Room for Judgment

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By Tracy G. Cassels

Lately I have heard “Stop judging” far more frequently than I like.  The idea behind it is that judgment is bad; that we judge actions and people when we shouldn’t, especially moms.  But here’s the thing:  Judgment is how we live.  Asking someone not to judge is like asking someone not to breathe.  We judge everything we see all the time.  We are probably unaware of it as most of the time we judge things to be acceptable or benign and thus we don’t really give it much thought outside of what we see or experience.  It’s the negative judgments that get our attention.

And they do for a reason.

Negative judgments are there to cue to us that someone or some act is not fitting with our moral code (and hereby I refer not just to the more common form of morality but everything that we can deem ‘right’ or ‘wrong’ or ‘good’ or ‘bad’ and that encompasses a lot) or the way in which we view the world.  Just knowing people don’t like the same things as us changes the way we behave towards them, leading to lower empathy and helping behaviours[1][2][3]; in short, we judge their preferences and act accordingly.  We judge because it helps us inform how we form our in-groups and how we move forward in interactions with people.  Whether we like it or not, we judge for a reason.

To be honest, though, we have a problem with the way judgment is coming across these days.  For one, people seem to believe no one should be judged for anything and so people take offense far more than they should.  In the realm of parenting, people often feel so insecure about what they are doing that someone judging a specific act or even just commenting on an act (even if not to the person directly) makes them feel horrible.  To me, this doesn’t mean we stop commenting or judging acts.  This means we need to find a way to make parents secure in their parenting.  Because more often than not, secure individuals don’t feel judged because someone else believes, for example, that babies shouldn’t be left to cry-it-out.  Even though it means they may disagree with something you have done and that they feel is a act outside their moral code or worldview of what is “good”.  That means we need a lot more education for parents starting before we become parents.  Children need to be an active part of our society and people need to experience the normal behaviour of children before they have kids.  In short, we need to stop being such an adult-centric world.  (As an aside, even our discussion of mommy wars and judging parents ignores the children in favour of the focus on the adult.)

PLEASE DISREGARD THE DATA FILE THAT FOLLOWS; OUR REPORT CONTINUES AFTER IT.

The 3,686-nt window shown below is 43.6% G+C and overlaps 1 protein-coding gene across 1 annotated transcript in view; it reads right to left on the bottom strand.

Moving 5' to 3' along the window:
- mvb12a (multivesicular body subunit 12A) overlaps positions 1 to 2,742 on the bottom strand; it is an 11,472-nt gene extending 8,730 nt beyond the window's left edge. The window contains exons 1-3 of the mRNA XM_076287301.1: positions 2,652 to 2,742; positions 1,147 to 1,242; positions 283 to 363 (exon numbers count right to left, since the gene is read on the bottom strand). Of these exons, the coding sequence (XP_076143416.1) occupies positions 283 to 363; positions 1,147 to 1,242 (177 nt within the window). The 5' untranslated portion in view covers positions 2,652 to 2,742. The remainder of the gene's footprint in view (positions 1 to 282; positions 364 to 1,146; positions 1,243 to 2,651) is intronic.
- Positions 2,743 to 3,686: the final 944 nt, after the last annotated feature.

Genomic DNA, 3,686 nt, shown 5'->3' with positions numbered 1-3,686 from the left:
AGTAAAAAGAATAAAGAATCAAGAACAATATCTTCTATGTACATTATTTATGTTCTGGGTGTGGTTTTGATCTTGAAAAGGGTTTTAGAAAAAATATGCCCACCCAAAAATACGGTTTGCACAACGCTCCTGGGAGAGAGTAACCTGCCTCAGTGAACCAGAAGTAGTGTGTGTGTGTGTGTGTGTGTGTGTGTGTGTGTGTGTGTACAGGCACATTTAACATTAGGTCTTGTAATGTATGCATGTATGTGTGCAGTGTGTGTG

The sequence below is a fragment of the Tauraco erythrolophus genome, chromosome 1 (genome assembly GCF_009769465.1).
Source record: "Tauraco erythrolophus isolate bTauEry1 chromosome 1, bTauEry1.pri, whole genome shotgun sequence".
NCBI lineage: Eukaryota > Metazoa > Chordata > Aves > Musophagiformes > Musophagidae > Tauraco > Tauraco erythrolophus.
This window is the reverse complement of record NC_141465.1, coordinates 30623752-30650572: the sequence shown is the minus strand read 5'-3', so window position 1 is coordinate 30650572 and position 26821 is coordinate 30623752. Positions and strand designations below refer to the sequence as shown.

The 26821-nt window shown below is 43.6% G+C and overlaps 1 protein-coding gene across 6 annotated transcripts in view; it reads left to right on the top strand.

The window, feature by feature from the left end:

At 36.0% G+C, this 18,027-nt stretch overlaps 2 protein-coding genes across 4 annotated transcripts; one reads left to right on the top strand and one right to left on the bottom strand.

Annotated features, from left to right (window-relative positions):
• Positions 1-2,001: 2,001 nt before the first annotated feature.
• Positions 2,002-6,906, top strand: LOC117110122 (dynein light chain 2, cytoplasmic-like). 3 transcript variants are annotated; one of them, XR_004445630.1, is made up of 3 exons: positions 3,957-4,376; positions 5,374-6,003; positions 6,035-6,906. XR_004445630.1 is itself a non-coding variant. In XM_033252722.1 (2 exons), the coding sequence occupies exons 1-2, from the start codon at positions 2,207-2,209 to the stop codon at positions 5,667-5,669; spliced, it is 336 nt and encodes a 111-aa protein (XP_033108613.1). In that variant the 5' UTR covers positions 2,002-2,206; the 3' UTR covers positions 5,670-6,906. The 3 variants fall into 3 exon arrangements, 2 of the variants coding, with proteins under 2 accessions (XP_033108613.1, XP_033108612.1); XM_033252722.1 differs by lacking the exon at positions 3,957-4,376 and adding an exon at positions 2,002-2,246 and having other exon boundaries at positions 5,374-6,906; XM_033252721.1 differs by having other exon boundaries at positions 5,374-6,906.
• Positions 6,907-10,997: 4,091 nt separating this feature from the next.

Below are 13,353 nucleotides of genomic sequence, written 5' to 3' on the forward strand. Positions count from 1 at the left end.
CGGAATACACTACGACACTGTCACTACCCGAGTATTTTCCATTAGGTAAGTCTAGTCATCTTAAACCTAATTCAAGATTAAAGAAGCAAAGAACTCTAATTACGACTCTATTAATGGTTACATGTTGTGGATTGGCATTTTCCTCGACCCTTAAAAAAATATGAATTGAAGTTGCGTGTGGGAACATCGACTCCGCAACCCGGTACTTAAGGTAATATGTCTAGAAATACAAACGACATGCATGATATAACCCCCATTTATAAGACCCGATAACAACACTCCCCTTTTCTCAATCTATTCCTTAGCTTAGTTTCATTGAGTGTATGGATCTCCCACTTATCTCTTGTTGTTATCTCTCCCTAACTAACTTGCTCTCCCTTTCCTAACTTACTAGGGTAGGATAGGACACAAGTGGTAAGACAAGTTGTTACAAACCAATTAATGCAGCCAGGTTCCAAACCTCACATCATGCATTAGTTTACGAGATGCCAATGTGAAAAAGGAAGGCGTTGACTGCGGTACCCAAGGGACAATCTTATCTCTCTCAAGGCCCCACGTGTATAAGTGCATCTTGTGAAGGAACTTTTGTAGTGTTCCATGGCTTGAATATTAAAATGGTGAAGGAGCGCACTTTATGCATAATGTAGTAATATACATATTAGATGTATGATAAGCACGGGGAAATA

But I believe there are others reasons why judgment is such a touchy topic today.

First, we are living in a strange time when we have access to so many more people than usual and sometimes our heuristics fail us.  What do I mean?  Traditionally, we had our tribe or village or small town with whom we interacted regularly.  When someone did something that bothered us, we had to address it immediately in order to keep the peace[4].  And as groups work best when kept at a relatively small number, tribes would break off if they became too big and towns split off to form new towns.  After which we have our smaller in-group and larger out-groups again (interestingly I remember reading about an unbelievably successful company in terms of worker morale which did this; as soon as the company got too big, it was split into two locations so that everyone always knew the people they worked with in order to promote greater relations – I just can’t remember the name now).  These small groups enable us to know much more about people.  We still form heuristics but they are based on very good probabilities of how people will behave because we’ve witnessed it so many times.